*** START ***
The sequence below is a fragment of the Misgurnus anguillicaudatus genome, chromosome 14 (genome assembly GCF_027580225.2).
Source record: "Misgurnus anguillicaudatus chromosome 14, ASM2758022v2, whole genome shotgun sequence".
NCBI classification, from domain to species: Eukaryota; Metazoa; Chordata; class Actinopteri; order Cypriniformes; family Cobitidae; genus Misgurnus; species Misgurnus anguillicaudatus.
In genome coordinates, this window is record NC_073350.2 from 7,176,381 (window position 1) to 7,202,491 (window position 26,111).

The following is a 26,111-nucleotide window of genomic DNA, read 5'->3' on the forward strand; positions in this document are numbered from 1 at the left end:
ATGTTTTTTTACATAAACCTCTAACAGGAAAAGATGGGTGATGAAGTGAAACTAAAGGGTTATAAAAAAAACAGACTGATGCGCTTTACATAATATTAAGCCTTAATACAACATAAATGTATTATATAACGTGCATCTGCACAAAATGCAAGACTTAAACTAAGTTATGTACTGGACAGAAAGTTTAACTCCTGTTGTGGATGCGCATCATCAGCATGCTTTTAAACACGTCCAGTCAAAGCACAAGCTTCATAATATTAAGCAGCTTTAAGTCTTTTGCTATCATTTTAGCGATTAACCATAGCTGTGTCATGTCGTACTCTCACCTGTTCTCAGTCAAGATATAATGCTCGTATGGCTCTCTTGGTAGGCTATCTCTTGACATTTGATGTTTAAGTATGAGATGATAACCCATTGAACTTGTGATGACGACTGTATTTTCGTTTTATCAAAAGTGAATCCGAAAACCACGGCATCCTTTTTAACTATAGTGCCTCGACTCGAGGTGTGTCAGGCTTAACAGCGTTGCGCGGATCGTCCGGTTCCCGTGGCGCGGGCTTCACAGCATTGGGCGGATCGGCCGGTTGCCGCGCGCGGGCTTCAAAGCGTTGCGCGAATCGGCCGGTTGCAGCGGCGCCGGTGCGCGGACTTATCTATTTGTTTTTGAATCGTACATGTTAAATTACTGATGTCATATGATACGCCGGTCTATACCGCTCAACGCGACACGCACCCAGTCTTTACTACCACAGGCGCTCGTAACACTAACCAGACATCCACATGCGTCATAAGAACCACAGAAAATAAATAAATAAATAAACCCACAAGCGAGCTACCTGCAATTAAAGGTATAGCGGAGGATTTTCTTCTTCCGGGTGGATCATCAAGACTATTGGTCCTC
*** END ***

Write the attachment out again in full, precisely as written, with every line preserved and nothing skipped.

The sequence below is a fragment of the Misgurnus anguillicaudatus genome, chromosome 14 (genome assembly GCF_027580225.2).
Source record: "Misgurnus anguillicaudatus chromosome 14, ASM2758022v2, whole genome shotgun sequence".
NCBI classification, from domain to species: Eukaryota; Metazoa; Chordata; class Actinopteri; order Cypriniformes; family Cobitidae; genus Misgurnus; species Misgurnus anguillicaudatus.
In genome coordinates, this window is record NC_073350.2 from 7,176,381 (window position 1) to 7,202,491 (window position 26,111).

The following is a 26,111-nucleotide window of genomic DNA, read 5'->3' on the forward strand; positions in this document are numbered from 1 at the left end:
ATGTTTTTTTACATAAACCTCTAACAGGAAAAGATGGGTGATGAAGTGAAACTAAAGGGTTATAAAAAAAACAGACTGATGCGCTTTACATAATATTAAGCCTTAATACAACATAAATGTATTATATAACGTGCATCTGCACAAAATGCAAGACTTAAACTAAGTTATGTACTGGACAGAAAGTTTAACTCCTGTTGTGGATGCGCATCATCAGCATGCTTTTAAACACGTCCAGTCAAAGCACAAGCTTCATAATATTAAGCAGCTTTAAGTCTTTTGCTATCATTTTAGCGATTAACCATAGCTGTGTCATGTCGTACTCTCACCTGTTCTCAGTCAAGATATAATGCTCGTATGGCTCTCTTGGTAGGCTATCTCTTGACATTTGATGTTTAAGTATGAGATGATAACCCATTGAACTTGTGATGACGACTGTATTTTCGTTTTATCAAAAGTGAATCCGAAAACCACGGCATCCTTTTTAACTATAGTGCCTCGACTCGAGGTGTGTCAGGCTTAACAGCGTTGCGCGGATCGTCCGGTTCCCGTGGCGCGGGCTTCACAGCATTGGGCGGATCGGCCGGTTGCCGCGCGCGGGCTTCAAAGCGTTGCGCGAATCGGCCGGTTGCAGCGGCGCCGGTGCGCGGACTTATCTATTTGTTTTTGAATCGTACATGTTAAATTACTGATGTCATATGATACGCCGGTCTATACCGCTCAACGCGACACGCACCCAGTCTTTACTACCACAGGCGCTCGTAACACTAACCAGACATCCACATGCGTCATAAGAACCACAGAAAATAAATAAATAAATAAACCCACAAGCGAGCTACCTGCAATTAAAGGTATAGCGGAGGATTTTCTTCTTCCGGGTGGATCATCAAGACTATTGGTCCTC